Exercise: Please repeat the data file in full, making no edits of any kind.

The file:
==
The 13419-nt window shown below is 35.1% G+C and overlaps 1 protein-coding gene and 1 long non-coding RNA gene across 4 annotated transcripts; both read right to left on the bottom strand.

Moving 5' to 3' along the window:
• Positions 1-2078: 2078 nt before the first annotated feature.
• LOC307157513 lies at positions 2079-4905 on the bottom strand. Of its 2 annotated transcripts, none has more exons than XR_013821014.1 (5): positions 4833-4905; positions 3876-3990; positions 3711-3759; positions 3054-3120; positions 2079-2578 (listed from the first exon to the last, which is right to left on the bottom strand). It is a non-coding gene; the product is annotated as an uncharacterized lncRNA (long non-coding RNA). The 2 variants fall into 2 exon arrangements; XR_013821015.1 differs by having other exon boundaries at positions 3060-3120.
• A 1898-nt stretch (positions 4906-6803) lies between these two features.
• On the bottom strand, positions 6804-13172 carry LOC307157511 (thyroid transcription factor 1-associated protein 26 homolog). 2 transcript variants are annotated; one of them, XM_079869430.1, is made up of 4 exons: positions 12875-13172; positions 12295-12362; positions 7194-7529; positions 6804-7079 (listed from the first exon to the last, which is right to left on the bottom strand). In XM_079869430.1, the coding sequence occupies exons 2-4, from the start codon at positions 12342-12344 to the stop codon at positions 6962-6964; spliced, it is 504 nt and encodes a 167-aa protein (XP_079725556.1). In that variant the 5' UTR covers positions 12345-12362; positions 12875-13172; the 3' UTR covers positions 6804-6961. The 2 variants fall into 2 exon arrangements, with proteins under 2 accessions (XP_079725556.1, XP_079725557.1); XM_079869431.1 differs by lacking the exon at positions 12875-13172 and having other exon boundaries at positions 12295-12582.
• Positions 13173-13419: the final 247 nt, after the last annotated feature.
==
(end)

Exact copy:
The 13419-nt window shown below is 35.1% G+C and overlaps 1 protein-coding gene and 1 long non-coding RNA gene across 4 annotated transcripts; both read right to left on the bottom strand.

Moving 5' to 3' along the window:
• Positions 1-2078: 2078 nt before the first annotated feature.
• LOC307157513 lies at positions 2079-4905 on the bottom strand. Of its 2 annotated transcripts, none has more exons than XR_013821014.1 (5): positions 4833-4905; positions 3876-3990; positions 3711-3759; positions 3054-3120; positions 2079-2578 (listed from the first exon to the last, which is right to left on the bottom strand). It is a non-coding gene; the product is annotated as an uncharacterized lncRNA (long non-coding RNA). The 2 variants fall into 2 exon arrangements; XR_013821015.1 differs by having other exon boundaries at positions 3060-3120.
• A 1898-nt stretch (positions 4906-6803) lies between these two features.
• On the bottom strand, positions 6804-13172 carry LOC307157511 (thyroid transcription factor 1-associated protein 26 homolog). 2 transcript variants are annotated; one of them, XM_079869430.1, is made up of 4 exons: positions 12875-13172; positions 12295-12362; positions 7194-7529; positions 6804-7079 (listed from the first exon to the last, which is right to left on the bottom strand). In XM_079869430.1, the coding sequence occupies exons 2-4, from the start codon at positions 12342-12344 to the stop codon at positions 6962-6964; spliced, it is 504 nt and encodes a 167-aa protein (XP_079725556.1). In that variant the 5' UTR covers positions 12345-12362; positions 12875-13172; the 3' UTR covers positions 6804-6961. The 2 variants fall into 2 exon arrangements, with proteins under 2 accessions (XP_079725556.1, XP_079725557.1); XM_079869431.1 differs by lacking the exon at positions 12875-13172 and having other exon boundaries at positions 12295-12582.
• Positions 13173-13419: the final 247 nt, after the last annotated feature.